So, what is the worst thing that could happen if you state your opinion? Someone will laugh at you. Someone will give you a scornful look. Someone will call you a name. Should this happen, look at the person and smile. Fein confidence. Walk away. Congratulate yourself. You took part. Do it again tomorrow.

Just as you need to be heard and understood, so do others. You are not just a voice. You are ears, you are a heart, you are a mind and a soul. Lend them.

I highly encourage you to join a public speaking or debate club at your school. There you will find your voice. You will join a team of people who are also learning how to communicate publicly. That makes you each equally vulnerable and thus supportive of one another.

Get involved in your school. Become a person who encourages others. Whatever you need in life, give it away and it will come back to you.

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Question from Salina

So I have been bullied and it makes me feel so sad all the time. This one time, my ex-best friend threatened me with a knife at school, and she actually had a knife. This happened like two to three months ago, but I just don’t know how to get over it. She was my best friend for six years, and she actually chased me with a knife at school. I don’t know how to get over all of this. Help:(


Your friend has a problem. I hope you reported the incident. You did nothing that would justify being chased with a weapon. That goes beyond bullying and enters into criminal danger. Know that most kids get bullied at one point or another and, yes, it hurts, but there is a way over, under or around it. You will find that way.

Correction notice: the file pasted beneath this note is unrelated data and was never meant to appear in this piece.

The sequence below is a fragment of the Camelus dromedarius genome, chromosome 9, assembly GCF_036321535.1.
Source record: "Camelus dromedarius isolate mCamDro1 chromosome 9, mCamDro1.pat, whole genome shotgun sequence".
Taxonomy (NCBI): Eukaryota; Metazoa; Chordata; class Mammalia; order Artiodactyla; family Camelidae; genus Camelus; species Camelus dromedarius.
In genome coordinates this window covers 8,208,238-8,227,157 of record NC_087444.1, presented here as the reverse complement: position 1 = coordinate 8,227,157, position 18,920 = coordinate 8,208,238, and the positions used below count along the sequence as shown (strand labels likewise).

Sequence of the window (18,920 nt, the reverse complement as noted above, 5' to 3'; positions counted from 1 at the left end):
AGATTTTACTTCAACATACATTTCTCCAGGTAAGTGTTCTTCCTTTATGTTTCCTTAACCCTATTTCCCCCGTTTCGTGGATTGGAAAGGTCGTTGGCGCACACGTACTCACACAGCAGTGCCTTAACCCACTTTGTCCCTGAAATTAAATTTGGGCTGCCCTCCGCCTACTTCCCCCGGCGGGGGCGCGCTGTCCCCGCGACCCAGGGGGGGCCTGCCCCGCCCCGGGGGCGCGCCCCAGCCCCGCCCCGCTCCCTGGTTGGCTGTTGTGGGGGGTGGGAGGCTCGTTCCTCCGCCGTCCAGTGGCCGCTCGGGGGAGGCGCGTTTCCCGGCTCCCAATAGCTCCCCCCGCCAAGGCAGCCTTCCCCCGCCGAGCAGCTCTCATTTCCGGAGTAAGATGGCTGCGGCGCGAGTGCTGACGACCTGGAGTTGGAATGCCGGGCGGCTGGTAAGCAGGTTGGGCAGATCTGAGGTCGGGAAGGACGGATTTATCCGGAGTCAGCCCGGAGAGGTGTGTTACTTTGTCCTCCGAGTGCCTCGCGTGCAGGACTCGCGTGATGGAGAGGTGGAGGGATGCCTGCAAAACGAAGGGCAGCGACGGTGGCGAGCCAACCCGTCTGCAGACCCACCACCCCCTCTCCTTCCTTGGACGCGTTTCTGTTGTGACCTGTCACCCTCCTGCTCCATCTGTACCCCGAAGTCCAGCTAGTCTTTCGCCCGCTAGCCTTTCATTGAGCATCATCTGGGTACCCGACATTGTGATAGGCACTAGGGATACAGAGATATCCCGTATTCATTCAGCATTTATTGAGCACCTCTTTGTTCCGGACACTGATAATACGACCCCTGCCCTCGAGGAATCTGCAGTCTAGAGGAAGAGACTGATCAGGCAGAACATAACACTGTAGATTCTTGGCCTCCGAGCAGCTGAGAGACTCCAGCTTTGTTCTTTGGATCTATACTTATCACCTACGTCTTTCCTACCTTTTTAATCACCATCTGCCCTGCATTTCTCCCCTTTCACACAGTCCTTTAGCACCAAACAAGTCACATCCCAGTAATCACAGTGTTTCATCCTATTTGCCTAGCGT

The knife incident sounds like a tipping point. You have been friends with this girl for six years, and you may have allowed yourself to become accustomed to being treated badly. How far were you willing to go in an effort to justify her behavior and preserve this friendship?

I hope your friend gets the help that she needs. She may have anger issues that have nothing to do with you. Yes, of course it can feel like quite a loss to let go of a 6-year-old friendship but once you do and once you open your heart to other potential friends, you may be relieved to discover that they are far less work and way healthier. Breaking away from this one abusive friend may give her a chance to work on her issues, and it may give you a much clearer picture of how friendship is supposed to look.

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Got a question for Weezy? Email her at [email protected] and it may be answered in a subsequent column.

Louise Palanker is a co-founder of Premiere Radio Networks, the author of a semi-autobiographical coming-of-age novel called Journals, a comedian, a filmmaker (click here to view her documentary, Family Band: The Cowsills Story), a teacher and a mentor. She has a teen social network/IOS app and weekly video podcast called Journals Network, built around a philosophy of cyber kindness. She also teaches a free stand-up comedy class for teens at the Jewish Federation of Greater Santa Barbara. Click here to read previous columns. The opinions expressed are her own.